Energy

It is too early to sell carbon offsets: scientists
January 11, 2008 09:07 AM - University of East Anglia

Prof Watson said: "While we do envision the possibility of iron fertilisation as an effective form of carbon offsetting, we believe larger scale experiments are needed to assess the efficiency of this method and to address possible side effects. "There remain many unknowns and potential negative impacts."

Energy Saving Program in Seattle Puts Consumer in Control
January 11, 2008 08:57 AM - , Environmental Graffiti

Today, the New York Times reports on such a pilot experiment involving 112 homes in the Seattle area. The project by the Pacific Northwest National Laboratory of the Energy Department, showed that ‘if households have digital tools to set temperature and price preferences, the peak loads on utility grids could be trimmed by up to 15 percent a year. Over a 20-year period, this could save $70 billion on spending for power plants and infrastructure, and avoid the need to build the equivalent of 30 large coal-fired plants.’

California agency presses EPA on ship exhaust
January 10, 2008 10:35 PM - Reuters

LOS ANGELES (Reuters) - A Los Angeles-area air quality agency on Thursday petitioned the Environmental Protection Agency to immediately set tougher standards on global-warming pollutants for ocean vessels calling on U.S. ports.

Swedish commuters' body heat to warm office
January 10, 2008 10:08 AM - Reuters

Body heat already warms the station itself but the surplus, currently let out in thin air, will be redirected to provide as much as 15 percent of the heating in a planned 4,000 square meter office building, real estate firm Jernhusen said.

Ames Lab "Beefing" Up Magnets for Electric-Drive Cars
January 10, 2008 08:55 AM - Ames Laboratory

The Ames Lab senior metallurgist and Iowa State University adjunct professor of materials science and engineering is playing a major role in advancing electric drive motor technology to meet the enormous swell in consumer demand expected over the next five years. He and his Ames Lab colleagues, Bill McCallum and Matthew Kramer, have designed a high-performance permanent magnet alloy that operates with good magnetic strength at 200 degrees Celsius, or 392 degrees Fahrenheit, to help make electric drive motors more efficient and cost-effective. The work is part of the DOE’s Vehicle Technologies Program to develop more energy-efficient and environmentally friendly highway transportation technologies that will enable America to use less petroleum.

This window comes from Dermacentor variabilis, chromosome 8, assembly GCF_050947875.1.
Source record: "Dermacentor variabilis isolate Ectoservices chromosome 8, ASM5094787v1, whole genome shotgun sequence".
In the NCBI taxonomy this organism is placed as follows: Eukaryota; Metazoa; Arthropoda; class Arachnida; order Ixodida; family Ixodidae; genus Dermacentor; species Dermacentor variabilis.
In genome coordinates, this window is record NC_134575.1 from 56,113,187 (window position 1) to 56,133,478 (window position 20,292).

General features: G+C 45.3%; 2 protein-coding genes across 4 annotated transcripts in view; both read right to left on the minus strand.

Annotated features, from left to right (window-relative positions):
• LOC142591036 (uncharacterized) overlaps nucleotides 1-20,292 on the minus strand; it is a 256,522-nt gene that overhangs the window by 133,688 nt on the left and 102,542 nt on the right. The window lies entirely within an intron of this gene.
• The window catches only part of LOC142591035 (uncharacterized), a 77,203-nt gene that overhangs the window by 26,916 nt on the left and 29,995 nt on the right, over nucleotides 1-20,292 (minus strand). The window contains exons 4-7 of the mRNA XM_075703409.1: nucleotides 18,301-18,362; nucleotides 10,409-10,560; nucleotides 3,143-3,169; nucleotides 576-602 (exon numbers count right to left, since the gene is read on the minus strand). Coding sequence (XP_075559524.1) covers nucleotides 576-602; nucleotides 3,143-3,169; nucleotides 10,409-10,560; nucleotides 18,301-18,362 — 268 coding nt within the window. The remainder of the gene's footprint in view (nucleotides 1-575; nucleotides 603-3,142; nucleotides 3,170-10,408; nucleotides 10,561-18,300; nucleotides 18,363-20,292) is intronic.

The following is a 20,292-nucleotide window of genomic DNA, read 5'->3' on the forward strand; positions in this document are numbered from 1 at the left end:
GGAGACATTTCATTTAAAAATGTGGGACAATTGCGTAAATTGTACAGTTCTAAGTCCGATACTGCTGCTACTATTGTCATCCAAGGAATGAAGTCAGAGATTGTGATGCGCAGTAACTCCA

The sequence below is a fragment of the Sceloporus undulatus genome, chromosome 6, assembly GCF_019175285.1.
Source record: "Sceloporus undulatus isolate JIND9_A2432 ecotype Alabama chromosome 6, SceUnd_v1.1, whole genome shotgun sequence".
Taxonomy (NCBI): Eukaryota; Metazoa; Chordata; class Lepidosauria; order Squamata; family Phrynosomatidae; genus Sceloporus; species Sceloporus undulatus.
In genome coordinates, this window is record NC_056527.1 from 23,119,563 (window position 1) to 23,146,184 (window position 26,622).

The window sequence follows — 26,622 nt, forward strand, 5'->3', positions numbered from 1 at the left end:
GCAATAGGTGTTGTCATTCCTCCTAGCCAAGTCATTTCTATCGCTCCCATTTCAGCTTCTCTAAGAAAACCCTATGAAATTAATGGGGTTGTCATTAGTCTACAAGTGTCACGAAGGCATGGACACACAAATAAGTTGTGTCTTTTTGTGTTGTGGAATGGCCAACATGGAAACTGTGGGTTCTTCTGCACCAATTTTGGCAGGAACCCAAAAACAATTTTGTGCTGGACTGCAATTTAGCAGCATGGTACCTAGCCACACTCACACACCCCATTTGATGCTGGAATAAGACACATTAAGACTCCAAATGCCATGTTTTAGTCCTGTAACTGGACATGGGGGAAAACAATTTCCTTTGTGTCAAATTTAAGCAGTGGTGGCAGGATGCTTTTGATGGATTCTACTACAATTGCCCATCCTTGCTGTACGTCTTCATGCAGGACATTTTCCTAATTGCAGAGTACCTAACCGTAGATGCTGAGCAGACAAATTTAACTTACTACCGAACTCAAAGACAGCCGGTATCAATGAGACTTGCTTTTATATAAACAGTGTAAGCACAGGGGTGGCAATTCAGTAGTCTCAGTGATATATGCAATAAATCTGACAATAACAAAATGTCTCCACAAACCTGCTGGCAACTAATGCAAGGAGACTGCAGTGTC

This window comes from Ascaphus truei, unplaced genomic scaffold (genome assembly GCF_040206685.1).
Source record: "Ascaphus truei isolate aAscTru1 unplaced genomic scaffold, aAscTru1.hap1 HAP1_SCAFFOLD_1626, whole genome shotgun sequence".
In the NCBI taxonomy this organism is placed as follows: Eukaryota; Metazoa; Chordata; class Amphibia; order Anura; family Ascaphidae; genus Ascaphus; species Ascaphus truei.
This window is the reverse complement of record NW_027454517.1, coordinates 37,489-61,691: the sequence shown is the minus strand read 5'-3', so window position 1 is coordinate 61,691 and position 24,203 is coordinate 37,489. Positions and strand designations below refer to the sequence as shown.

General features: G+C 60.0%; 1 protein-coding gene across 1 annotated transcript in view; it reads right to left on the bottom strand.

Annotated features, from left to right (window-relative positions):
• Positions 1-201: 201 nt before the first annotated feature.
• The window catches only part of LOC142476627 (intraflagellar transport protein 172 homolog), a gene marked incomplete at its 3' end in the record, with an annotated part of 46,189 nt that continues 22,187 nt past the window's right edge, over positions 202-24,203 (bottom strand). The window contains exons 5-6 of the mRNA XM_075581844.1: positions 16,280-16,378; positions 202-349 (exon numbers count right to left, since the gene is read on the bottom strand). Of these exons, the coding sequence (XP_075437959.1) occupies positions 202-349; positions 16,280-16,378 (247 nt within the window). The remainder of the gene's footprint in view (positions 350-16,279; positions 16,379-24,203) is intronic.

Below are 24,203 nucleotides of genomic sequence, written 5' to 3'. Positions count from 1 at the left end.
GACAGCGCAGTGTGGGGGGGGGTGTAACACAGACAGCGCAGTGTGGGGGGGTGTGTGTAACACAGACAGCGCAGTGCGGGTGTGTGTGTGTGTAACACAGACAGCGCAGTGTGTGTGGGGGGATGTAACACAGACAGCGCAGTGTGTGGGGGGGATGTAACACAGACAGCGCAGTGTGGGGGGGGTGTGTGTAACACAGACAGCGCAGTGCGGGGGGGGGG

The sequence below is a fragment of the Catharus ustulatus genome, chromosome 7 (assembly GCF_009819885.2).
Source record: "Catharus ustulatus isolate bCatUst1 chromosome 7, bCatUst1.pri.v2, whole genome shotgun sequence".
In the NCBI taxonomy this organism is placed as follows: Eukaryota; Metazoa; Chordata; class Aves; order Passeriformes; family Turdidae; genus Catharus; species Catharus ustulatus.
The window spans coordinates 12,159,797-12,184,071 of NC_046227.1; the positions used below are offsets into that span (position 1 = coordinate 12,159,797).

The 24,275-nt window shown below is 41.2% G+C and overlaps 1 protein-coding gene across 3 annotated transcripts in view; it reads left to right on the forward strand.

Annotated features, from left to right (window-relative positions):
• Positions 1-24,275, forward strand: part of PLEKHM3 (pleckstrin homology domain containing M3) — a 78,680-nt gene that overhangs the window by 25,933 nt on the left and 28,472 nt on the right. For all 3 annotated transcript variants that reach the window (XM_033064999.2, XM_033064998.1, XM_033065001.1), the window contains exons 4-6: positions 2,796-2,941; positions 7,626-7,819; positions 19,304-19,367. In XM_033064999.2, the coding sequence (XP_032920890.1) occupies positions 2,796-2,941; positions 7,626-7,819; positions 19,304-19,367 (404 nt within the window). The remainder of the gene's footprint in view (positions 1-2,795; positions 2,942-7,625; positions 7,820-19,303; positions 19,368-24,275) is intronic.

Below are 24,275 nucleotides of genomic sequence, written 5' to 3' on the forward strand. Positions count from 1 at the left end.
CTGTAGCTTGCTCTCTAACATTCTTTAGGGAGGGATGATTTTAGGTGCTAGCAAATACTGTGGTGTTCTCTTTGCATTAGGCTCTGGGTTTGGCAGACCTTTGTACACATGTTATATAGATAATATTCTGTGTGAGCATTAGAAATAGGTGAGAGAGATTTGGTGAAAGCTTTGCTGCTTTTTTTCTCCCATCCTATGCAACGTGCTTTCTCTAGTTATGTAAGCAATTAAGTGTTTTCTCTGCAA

Britain starts new push for nuclear power
January 10, 2008 08:13 AM - Reuters

Britain gave the go-ahead to a new generation of nuclear power stations on Thursday, setting no limits on nuclear expansion and adding momentum to atomic energy's worldwide renaissance. The government argues that Britain must build nuclear plants to help meet its climate change goals and to avoid overdependence on imported energy amid dwindling North Sea oil supplies.

Smarter U.S. power usage could save $120 billion: study
January 9, 2008 06:45 PM - Reuters

Technology to help Americans reduce electricity use when the grid is stressed could help utilities save $120 billion on spending for new power plants and transmission lines, government officials and researchers said on Wednesday after a study in the Pacific Northwest. A year-long "smart grid" study showed consumers saved 10 percent on power bills and cut power use 15 percent during key peak hours, the U.S. Department of Energy's Pacific Northwest National Laboratory announced.

'Green' Energy Efficient Mobile Home Designed
January 9, 2008 09:45 AM - Wiley-Blackwell

But "green" is exactly what Michael Berk, F.L. Crane Endowed Professor of Architecture at Mississippi State, wants mobile homes to be. He hopes to toss traditional thinking about the structures into the recycling bin, salvaging the traditional "mobile home" perception one national award at a time. Working in the Carl Small Town Center--a part of MSU's College of Architecture, Art and Design--Berk created an award-winning, next-generation factory-built unit he calls the GreenMobile. Unlike other lower-end housing, Berk's applies sound construction methods, as well as energy-saving concepts for lower utility costs.

LED Lights may light homes in less than 3 years
January 9, 2008 09:29 AM - University of Glasgow

Light Emitting Diodes (LEDs), already used in electrical equipment such as computers and mobile phones, are several times more energy efficient than standard light-bulbs. However, because of their structure and material, much of the light in standard LEDs becomes trapped, reducing the brightness of the light and making them unsuitable as the main lighting source in the home.

Switchgrass fuel yields bountiful energy: study
January 8, 2008 05:45 PM - Reuters

Switchgrass, a crop touted by venture capitalists and environmentalists alike as a next-generation ethanol feedstock, yields about five times more energy than it takes to grow it, making the plant a far more efficient fuel source than corn, a new study said. In addition, the life cycle of the switchgrass ethanol -- which includes growing the crop, making the fuel, and burning it in vehicles -- emits about 94 percent less of planet-warming carbon dioxide than the life cycle of gasoline, said the study, published on Tuesday in the Proceedings of the National Academy of Sciences.

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